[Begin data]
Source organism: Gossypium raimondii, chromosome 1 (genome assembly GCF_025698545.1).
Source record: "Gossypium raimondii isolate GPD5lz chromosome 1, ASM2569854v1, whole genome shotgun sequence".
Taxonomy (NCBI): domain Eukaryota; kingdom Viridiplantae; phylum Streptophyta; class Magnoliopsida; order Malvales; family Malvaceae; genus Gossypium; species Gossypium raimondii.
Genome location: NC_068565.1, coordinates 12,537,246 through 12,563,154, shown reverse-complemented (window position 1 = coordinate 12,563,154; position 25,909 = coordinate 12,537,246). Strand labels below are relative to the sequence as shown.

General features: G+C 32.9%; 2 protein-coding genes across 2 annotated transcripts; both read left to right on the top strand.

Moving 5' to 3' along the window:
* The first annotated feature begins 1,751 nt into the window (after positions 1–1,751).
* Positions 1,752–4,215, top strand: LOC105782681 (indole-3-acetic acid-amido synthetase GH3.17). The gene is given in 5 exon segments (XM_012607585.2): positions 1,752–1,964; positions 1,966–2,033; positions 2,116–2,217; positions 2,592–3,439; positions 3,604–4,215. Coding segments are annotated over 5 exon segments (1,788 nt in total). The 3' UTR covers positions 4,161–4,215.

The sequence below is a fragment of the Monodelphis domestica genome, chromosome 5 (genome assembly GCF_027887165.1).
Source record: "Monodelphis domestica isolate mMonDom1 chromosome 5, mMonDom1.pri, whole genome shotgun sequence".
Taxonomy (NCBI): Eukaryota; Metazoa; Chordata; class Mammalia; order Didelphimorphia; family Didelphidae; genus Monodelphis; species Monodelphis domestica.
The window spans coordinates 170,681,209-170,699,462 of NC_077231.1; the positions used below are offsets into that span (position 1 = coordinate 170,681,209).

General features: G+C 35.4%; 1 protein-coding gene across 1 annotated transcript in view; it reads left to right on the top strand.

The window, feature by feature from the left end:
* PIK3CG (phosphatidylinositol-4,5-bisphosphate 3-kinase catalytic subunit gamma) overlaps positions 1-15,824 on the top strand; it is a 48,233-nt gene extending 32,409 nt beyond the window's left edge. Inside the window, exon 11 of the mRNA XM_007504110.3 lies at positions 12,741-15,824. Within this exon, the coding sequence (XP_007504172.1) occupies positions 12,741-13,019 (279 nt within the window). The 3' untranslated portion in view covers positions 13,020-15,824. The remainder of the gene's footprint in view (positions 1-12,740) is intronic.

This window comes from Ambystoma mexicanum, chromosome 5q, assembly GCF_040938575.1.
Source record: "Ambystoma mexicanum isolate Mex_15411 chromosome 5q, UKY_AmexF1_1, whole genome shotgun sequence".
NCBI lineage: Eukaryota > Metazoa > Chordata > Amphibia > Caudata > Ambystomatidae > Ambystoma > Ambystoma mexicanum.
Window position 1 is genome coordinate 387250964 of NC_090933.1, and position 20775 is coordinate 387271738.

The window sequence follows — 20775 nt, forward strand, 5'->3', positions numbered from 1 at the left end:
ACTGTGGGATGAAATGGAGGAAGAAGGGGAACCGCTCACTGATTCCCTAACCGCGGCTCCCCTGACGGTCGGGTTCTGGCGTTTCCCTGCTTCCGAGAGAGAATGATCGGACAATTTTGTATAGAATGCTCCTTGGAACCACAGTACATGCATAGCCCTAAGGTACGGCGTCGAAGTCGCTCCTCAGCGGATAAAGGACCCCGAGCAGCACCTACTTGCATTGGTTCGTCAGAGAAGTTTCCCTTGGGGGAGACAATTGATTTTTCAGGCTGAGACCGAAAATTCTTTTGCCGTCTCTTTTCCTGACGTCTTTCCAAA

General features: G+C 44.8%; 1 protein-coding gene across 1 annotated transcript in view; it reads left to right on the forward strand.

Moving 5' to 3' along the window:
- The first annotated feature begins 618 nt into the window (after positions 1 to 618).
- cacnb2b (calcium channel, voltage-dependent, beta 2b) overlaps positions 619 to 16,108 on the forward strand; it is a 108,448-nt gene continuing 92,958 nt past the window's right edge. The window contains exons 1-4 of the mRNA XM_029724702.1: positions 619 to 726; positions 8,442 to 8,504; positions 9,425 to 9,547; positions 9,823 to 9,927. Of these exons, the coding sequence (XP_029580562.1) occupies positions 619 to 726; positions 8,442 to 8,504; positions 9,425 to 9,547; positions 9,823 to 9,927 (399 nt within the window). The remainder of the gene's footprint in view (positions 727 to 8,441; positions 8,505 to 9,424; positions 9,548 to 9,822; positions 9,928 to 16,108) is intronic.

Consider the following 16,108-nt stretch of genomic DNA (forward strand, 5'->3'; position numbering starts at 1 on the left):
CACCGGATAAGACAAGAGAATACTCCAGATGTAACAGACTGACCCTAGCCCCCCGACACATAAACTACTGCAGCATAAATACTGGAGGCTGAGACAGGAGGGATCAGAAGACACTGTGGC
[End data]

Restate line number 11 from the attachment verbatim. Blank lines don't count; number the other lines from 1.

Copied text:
Taxonomy (NCBI): Eukaryota; Metazoa; Chordata; class Mammalia; order Didelphimorphia; family Didelphidae; genus Monodelphis; species Monodelphis domestica.